Judas looked the ideal disciple, appeared to love God’s word, he followed Jesus and seemed to have his life together, but the object of his faith was money and glory, as John hints: ‘He did not say this because he cared about the poor but because he was a thief; as keeper of the money bag, he used to help himself to what was put into it.’ When the hour of severe trial and suffering came, when he was confronted with the full wrath of God for what he had done; when the word of God accused his conscience for betraying Jesus, his confidence vanished, his works vanished, and so did his faith in himself; he could not stand alone before God and could not find comfort because the object of his faith was not in Jesus but in money and himself and so he tragically committed suicide.
When the object of our faith is in our self, even though we speak about Jesus and act confident and seem sure of our salvation, it is not saving faith, it is idolatry. God’s word of law, that convicts us of this, is far stronger and will destroy us. Only faith that has its object as Jesus can endure such suffering and work of God’s word. We should not be surprised when we suffer doubt and the pain that we are not a good enough Christian, as we fail in attempting to be our own saviour, it is God operating on us. Like when a dentist pulls a decaying tooth to stop an infection that will kill us, God’s word of law works like a dentist’s instrument, pulling out any faith that is not in Christ; killing off any obsession we may have with self-reliance.
Mary, who looked weak and doomed, who was crying and seemingly wasting money had in fact, saving faith. While everyone else in the room came to see Lazarus, who had been raised from the dead, Mary came to see Jesus, the object of her faith. Once, she was proud, demanding Jesus act the way she thought, ‘Lord, if you had been here, my brother would not have died.’ But after seeing Jesus raise her brother from the grave, she was humble. The suffering and anguish Jesus allowed her to go through, broke her pride and at the raising of Lazarus, she was able to see that salvation only comes through faith in Jesus. God’s word of law killed, but his greater and final word, the gospel brought life and produced saving faith in Mary.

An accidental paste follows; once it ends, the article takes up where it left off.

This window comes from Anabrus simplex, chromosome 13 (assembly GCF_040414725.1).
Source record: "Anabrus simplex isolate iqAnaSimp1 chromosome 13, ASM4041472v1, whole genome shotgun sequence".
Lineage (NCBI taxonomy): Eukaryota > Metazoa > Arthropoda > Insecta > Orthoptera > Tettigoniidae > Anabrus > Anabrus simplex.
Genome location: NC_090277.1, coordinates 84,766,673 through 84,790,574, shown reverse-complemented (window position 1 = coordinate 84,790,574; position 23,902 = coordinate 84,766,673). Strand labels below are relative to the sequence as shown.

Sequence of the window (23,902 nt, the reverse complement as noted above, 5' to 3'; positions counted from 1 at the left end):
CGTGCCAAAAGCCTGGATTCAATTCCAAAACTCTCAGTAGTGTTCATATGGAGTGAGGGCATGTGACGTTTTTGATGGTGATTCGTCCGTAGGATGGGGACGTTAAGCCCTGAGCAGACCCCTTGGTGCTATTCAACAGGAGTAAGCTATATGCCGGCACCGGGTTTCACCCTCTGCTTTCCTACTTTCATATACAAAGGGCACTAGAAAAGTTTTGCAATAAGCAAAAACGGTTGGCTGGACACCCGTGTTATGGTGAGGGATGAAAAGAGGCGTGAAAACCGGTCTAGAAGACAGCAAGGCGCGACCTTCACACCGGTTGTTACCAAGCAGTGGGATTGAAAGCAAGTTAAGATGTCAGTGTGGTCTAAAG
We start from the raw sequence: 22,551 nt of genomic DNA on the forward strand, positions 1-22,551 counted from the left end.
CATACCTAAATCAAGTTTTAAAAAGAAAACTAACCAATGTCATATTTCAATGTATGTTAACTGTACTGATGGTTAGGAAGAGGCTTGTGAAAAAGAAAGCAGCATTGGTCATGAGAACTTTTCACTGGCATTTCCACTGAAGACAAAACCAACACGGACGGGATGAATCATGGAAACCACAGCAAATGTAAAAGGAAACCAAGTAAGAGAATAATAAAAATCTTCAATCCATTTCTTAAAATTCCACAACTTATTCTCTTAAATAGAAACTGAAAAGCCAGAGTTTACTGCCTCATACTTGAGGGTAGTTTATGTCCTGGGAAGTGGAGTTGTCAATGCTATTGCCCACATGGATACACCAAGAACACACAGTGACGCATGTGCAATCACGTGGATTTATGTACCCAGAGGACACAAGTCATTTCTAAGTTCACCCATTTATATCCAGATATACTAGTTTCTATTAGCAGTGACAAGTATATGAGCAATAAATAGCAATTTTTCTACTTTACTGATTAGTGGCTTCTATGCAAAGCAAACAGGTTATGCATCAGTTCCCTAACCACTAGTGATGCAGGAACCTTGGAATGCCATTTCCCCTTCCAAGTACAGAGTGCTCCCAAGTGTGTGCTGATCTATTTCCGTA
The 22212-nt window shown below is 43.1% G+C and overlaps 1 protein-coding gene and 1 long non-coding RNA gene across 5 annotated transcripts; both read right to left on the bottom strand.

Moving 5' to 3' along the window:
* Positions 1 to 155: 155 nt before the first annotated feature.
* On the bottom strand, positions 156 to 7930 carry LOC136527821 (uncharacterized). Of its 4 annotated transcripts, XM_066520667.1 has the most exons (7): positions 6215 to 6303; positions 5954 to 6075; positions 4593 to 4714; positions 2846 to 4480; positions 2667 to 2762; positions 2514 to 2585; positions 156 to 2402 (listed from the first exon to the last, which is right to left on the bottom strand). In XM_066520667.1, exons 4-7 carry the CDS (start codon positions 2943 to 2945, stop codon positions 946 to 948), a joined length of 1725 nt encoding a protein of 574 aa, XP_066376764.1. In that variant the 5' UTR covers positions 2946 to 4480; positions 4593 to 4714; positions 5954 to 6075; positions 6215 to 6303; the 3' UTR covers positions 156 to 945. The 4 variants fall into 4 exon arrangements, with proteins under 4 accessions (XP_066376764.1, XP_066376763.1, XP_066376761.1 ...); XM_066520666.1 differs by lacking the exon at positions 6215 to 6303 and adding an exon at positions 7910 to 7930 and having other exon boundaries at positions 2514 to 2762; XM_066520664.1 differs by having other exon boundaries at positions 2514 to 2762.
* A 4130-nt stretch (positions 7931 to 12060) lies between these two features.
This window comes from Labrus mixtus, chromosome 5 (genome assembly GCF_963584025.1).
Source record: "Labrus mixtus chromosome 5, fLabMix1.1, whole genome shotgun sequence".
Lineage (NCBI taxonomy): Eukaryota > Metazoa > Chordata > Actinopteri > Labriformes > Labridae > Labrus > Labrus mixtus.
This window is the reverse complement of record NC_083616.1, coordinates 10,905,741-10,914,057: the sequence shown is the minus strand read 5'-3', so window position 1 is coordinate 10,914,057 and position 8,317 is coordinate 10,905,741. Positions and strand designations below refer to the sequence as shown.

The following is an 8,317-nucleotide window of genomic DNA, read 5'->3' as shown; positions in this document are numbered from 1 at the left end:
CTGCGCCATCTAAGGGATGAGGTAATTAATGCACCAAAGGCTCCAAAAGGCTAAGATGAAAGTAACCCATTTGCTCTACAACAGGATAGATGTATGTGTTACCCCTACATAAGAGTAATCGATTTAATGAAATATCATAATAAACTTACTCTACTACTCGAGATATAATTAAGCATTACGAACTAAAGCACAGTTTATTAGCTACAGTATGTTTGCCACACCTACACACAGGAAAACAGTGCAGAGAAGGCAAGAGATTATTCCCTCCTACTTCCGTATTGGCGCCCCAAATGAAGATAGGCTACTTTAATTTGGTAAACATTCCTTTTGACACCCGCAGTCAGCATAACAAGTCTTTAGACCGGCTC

In a way, the perfume she poured over Jesus feet was a visible resemblance of her faith; a faith that was once bottled up in self-reliance; bottled as ‘precious’ by the world, but was now broken free and poured out upon Jesus as a sign that Jesus was now her object of faith. Even using her hair to wipe the perfume, which was a sign of humiliation, resembled the fact that she had nothing of worth to offer Jesus; she was willing to suffer humiliation and be nothing in the eyes of the world because her faith was now in Jesus.
Saving faith has as its object Jesus. It trusts outside of itself. It is a faith that justifies because it places its trust in Jesus who went to the cross for us and died on our behalf, ‘who was delivered over to death for our sins and was raised to life for our justification.’ Your faith is saving faith when it takes hold and believes these words of Jesus ‘I am the resurrection and the life. He who believes in me will live, even though he dies.’ Saved by faith alone means nothing else than hearing this gospel and receiving the sacraments, trusting that Jesus alone saves through these means.
The law says ‘Do this to be saved,’ and it is never done. ‘Grace says, ‘believe this,’ and everything is already done’! Fear yet hope. Worry yet faith; weakness yet strength to endure; yet not faith in my strength, but faith in Christ alone. Amen